Justice Select Committee Karl Turner MP explains how cuts to legal aid will cut our legal rights and not the deficit.
Karl Turner MP is a member of the Justice Select Committee
The government’s haste to reduce the deficit will see a speedy decline in access to justice. This week, the Justice Select Committee published its report on the government’s proposals for legal aid reform. It is clear from our report that the government’s haste to reduce the legal aid bill will prohibit access to justice and do little to reduce the deficit.
The Ministry of Justice’s legal aid reforms and the government’s proposals for deficit reduction are inseparable. The lord chancellor has accepted the responsibility of making cuts of 23 per cent to his budget, of which legal aid will make a substantial contribution.
In order to make quick and easy savings the government have wrongly chosen to reduce the scope of legal aid; our report states:
“There is the potential for the government to devise longer-term options for reform, rather than concentrating on simple options, such as reducing scope.”
Taking the quick and simple route will be hurtful to many of the most vulnerable in society. The governments own impact assessment outlined that:
“The proposals have the potential to disproportionately affect female clients, BAME (ethnic minority) client and ill or disabled people, when compared with the population as a whole.”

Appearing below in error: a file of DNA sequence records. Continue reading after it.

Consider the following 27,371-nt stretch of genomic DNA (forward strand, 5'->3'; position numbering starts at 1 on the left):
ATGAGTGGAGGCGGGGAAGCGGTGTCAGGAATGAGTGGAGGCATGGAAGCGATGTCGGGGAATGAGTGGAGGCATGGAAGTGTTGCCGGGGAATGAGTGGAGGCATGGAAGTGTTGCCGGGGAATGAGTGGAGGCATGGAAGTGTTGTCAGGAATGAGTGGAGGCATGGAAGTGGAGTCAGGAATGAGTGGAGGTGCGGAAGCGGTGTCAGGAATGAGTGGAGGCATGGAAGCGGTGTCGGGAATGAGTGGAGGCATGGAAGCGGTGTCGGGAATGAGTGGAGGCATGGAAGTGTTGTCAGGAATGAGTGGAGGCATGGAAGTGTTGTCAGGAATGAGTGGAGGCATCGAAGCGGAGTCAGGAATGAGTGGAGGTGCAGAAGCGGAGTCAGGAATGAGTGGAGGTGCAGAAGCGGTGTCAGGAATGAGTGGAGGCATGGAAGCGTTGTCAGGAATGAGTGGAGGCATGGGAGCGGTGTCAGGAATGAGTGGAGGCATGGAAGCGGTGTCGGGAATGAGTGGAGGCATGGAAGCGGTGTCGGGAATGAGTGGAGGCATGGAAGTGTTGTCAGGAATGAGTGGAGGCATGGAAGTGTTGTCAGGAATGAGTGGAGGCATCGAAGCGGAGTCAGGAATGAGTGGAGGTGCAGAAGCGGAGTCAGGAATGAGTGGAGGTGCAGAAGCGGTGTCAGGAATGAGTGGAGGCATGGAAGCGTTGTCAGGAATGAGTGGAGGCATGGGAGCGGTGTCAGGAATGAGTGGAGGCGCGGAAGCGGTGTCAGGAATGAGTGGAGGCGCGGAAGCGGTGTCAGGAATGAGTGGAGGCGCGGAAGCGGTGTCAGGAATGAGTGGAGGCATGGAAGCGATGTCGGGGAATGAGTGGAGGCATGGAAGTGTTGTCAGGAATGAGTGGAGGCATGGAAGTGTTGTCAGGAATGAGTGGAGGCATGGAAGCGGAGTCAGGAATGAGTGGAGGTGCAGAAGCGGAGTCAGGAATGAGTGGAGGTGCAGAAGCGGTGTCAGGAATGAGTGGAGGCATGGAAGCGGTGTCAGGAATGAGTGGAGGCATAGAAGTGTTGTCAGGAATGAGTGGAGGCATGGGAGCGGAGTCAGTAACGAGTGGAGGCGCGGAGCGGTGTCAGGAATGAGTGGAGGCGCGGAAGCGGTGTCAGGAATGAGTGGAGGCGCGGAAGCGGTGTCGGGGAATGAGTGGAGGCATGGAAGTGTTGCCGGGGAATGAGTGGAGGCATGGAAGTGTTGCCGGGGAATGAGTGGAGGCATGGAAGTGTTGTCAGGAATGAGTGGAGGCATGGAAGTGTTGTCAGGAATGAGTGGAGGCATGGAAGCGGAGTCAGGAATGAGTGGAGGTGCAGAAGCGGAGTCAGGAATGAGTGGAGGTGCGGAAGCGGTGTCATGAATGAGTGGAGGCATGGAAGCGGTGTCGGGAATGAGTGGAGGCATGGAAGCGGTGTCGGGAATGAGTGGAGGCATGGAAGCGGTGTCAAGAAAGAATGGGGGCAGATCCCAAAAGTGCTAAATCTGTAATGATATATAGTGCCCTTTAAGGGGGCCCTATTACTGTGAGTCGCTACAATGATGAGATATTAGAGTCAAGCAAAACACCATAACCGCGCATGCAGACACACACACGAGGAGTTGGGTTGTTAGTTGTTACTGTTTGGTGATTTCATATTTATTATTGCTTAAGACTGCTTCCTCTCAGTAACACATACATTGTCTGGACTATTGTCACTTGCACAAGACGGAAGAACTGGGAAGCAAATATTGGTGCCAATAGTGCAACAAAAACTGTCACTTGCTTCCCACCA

When we took evidence from the Advice Network and Advice Centres for Avon, they were keen to support this argument saying:
“We believe that [the reduction in numbers of cases eligible for legal aid as a result of scope changes] will represent a disaster for the thousands of individuals unable to seek redress for issues that affect their fundamental well-being.”
The government’s proposals will dramatically decrease access to justice for the most vulnerable. This is not going to happen by chance it is going to happen by choice. It was clear from representations made by the Citizen’s Advice Bureau that expenditure on legal aid actually saves the public money. For every £1 of legal aid expenditure on housing advice, debt advice and benefits advice the state saves £2.34, £2.98 and £8.80 respectively.
Our report also contradicts the Ministry of Justice’s argument that the shortfall in public funding can be made up by assistance from alternative sources. We heard evidence from many organisations including AgeUK, The Child Poverty Action Group, and Disability Alliance. All of these groups were quick to deny that this is the case.
The Free Representation Unit said:
“FRU does not provide initial advice to clients.”
Child Poverty Action Group stated:
“Unfortunately we do not have the resources to provide direct advice to people who are claiming benefits.”
The government are peddling falsehoods. Their untameable desire to cut the deficit at such a radical pace is closing the doors of justice for those who are in the most need. This is despite the fact that all the evidence demonstrates that irresponsible cuts to legal aid budgets will ratchet up costs across Whitehall.
It appears that even our constitutional right to justice is not free from the chancellor’s axe.
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